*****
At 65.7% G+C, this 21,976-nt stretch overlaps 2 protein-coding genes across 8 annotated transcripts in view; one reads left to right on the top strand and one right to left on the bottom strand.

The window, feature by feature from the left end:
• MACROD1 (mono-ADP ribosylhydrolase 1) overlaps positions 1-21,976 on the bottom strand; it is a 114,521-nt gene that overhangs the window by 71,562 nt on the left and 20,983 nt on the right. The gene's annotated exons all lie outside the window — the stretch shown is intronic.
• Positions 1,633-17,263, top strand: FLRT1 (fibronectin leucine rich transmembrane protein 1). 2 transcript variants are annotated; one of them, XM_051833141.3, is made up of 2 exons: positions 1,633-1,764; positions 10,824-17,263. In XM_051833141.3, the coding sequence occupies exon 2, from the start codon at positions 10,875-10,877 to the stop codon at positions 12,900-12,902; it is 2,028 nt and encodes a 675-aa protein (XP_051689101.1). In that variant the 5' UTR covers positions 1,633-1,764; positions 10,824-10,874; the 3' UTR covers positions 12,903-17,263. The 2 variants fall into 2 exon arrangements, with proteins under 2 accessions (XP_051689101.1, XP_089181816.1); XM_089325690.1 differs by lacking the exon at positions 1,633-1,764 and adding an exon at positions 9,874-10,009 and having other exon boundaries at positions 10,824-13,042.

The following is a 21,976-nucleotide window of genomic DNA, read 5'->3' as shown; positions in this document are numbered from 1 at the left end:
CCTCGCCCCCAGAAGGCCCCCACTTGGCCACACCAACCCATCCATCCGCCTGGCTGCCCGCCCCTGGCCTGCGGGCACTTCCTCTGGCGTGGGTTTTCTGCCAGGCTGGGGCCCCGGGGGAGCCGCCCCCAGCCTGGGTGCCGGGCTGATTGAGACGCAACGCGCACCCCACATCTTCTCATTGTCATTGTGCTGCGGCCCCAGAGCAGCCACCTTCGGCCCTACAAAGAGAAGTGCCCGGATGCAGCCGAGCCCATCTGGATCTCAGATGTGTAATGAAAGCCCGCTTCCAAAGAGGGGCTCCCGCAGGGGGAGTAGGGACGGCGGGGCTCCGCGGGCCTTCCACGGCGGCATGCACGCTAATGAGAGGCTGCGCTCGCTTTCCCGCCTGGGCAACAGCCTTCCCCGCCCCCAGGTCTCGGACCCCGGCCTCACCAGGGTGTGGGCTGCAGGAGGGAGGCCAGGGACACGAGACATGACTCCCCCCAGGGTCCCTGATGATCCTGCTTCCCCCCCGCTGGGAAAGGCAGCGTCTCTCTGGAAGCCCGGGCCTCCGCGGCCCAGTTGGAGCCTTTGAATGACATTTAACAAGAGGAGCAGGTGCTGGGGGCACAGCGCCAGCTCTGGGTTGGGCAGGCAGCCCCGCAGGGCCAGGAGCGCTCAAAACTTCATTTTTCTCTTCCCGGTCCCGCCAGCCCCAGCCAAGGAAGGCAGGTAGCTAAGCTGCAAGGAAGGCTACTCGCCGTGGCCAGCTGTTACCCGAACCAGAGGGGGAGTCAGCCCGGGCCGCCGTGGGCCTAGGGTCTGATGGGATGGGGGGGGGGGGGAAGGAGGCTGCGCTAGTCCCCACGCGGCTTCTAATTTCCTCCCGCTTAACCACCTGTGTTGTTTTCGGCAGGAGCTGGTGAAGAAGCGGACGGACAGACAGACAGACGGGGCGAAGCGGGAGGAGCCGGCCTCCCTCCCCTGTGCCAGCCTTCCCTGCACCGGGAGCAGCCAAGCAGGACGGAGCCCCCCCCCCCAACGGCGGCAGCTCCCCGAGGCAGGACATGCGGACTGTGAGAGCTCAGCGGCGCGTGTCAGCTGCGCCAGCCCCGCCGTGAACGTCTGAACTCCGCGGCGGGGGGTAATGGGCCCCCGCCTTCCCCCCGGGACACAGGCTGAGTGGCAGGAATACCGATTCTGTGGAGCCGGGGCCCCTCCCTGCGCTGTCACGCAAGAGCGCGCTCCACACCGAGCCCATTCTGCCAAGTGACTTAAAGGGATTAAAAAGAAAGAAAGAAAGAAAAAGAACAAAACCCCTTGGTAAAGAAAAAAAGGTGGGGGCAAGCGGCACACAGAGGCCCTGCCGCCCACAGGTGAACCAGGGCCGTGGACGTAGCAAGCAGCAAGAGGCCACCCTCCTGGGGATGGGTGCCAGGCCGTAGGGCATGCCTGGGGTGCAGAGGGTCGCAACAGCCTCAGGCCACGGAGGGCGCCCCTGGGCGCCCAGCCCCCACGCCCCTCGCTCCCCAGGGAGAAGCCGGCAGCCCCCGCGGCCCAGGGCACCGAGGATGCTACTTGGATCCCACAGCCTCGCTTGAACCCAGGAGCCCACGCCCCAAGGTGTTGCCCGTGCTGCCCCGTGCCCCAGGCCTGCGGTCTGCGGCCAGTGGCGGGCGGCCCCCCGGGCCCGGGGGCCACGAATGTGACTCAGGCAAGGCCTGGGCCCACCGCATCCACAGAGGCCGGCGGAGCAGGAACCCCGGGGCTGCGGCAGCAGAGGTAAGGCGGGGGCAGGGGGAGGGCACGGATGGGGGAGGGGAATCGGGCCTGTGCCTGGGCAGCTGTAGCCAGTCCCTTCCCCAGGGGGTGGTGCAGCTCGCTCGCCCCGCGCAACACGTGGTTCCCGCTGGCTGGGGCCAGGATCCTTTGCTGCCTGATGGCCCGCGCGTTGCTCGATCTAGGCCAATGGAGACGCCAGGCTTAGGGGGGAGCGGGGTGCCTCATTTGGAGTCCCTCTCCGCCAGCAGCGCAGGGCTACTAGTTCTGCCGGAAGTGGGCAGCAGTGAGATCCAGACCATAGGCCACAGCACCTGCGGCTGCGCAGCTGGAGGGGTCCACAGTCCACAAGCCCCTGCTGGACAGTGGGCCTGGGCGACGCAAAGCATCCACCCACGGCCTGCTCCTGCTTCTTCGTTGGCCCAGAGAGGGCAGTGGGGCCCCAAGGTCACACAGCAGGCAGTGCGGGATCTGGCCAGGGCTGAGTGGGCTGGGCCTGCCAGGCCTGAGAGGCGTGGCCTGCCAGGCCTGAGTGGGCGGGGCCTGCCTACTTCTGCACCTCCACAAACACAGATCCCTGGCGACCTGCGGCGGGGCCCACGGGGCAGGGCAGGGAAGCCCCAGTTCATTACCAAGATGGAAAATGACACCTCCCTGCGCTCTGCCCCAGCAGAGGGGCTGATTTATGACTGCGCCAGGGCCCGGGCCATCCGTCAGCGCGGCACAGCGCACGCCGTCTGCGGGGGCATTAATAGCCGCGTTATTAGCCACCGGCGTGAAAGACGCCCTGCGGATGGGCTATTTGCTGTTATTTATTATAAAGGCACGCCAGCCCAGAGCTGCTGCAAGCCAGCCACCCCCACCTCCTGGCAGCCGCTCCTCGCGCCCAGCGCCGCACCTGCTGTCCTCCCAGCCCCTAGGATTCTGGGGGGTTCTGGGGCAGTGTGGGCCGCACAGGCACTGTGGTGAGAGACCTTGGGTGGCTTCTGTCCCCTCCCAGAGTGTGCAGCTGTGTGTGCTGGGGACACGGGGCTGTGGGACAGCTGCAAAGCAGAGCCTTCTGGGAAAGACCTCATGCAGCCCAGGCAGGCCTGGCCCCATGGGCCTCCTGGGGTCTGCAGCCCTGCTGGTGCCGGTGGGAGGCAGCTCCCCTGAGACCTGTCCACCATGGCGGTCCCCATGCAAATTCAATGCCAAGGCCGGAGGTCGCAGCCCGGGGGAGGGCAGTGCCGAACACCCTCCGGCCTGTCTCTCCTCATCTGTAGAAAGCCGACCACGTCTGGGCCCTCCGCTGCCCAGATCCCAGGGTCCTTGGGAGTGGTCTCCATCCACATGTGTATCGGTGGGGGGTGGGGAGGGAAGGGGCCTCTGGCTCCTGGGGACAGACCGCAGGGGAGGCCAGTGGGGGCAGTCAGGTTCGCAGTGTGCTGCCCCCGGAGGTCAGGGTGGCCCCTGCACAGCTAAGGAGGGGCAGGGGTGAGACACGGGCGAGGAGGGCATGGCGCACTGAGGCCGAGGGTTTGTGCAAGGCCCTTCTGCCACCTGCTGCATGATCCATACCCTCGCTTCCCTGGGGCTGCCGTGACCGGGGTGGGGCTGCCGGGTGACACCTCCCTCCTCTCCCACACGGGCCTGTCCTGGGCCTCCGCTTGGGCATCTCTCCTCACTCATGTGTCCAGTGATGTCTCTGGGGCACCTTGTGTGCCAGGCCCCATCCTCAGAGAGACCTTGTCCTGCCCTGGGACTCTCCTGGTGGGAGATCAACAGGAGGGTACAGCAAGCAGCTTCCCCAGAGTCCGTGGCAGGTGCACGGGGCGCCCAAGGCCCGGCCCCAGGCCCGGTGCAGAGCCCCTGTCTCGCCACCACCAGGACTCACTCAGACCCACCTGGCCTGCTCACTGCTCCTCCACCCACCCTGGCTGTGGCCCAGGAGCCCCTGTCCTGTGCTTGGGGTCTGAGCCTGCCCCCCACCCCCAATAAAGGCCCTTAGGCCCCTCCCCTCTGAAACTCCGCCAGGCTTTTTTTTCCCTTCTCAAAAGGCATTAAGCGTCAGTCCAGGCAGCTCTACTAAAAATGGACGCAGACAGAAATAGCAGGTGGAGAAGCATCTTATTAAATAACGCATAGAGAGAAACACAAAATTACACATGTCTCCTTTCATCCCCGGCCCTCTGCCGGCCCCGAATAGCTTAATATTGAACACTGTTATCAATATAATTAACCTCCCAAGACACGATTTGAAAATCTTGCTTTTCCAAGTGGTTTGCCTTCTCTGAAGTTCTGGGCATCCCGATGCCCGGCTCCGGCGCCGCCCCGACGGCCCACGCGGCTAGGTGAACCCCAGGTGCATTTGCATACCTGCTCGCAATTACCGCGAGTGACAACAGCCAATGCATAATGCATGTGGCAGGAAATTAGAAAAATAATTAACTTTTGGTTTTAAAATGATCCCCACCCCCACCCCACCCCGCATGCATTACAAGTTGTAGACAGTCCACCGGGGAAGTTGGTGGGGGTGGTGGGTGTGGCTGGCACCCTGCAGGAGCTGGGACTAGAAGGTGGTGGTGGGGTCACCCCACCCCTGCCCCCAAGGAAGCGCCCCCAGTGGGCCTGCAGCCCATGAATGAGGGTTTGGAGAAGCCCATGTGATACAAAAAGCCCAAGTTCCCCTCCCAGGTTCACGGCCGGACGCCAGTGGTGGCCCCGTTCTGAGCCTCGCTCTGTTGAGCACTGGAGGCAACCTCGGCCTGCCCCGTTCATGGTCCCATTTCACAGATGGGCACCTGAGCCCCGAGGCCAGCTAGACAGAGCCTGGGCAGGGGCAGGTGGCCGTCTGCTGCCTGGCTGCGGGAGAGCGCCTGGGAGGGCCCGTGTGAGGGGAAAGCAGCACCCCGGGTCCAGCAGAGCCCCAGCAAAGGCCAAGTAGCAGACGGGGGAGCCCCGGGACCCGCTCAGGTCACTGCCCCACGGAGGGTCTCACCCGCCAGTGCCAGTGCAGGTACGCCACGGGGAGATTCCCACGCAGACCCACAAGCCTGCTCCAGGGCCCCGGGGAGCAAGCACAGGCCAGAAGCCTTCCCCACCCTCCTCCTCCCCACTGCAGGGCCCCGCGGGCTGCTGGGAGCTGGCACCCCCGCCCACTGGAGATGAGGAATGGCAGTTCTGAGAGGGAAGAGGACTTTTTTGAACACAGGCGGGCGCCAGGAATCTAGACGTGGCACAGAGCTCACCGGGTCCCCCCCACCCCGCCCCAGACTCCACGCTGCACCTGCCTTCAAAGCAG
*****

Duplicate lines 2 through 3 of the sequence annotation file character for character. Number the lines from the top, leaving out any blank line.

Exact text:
The window, feature by feature from the left end:
• MACROD1 (mono-ADP ribosylhydrolase 1) overlaps positions 1-21,976 on the bottom strand; it is a 114,521-nt gene that overhangs the window by 71,562 nt on the left and 20,983 nt on the right. The gene's annotated exons all lie outside the window — the stretch shown is intronic.